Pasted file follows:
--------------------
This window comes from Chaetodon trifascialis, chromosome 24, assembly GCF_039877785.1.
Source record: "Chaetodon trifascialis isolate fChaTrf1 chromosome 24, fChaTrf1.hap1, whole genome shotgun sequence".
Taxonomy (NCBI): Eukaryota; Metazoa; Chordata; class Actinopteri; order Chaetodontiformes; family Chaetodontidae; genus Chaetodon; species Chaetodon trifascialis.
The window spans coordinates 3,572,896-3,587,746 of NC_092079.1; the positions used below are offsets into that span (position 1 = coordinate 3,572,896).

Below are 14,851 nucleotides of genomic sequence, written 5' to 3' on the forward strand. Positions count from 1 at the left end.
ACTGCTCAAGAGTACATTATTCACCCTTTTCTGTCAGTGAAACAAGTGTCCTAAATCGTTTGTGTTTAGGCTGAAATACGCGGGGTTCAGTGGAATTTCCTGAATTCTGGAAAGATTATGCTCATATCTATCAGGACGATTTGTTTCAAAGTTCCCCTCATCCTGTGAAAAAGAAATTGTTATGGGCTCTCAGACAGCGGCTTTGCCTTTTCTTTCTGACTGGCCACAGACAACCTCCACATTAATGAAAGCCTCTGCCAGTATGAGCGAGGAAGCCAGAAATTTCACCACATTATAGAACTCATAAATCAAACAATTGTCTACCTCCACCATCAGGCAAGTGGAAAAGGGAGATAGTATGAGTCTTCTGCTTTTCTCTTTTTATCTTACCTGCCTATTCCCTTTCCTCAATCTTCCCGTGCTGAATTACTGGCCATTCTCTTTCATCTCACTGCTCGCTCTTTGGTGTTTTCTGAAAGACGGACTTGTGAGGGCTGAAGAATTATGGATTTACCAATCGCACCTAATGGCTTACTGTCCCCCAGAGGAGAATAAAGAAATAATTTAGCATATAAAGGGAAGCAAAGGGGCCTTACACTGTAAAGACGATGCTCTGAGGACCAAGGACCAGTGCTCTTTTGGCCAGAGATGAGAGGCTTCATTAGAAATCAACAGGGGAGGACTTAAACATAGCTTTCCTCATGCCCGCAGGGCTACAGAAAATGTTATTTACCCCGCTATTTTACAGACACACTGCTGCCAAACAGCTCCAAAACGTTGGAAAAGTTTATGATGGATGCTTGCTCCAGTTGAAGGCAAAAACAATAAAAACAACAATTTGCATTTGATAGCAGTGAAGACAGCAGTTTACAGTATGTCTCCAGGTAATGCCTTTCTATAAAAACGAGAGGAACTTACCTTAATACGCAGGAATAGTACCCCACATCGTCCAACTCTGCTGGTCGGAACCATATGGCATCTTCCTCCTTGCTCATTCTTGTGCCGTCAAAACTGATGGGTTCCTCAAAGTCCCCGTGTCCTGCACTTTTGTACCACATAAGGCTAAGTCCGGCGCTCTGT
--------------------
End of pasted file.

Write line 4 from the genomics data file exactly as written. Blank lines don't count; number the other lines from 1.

The window spans coordinates 3,572,896-3,587,746 of NC_092079.1; the positions used below are offsets into that span (position 1 = coordinate 3,572,896).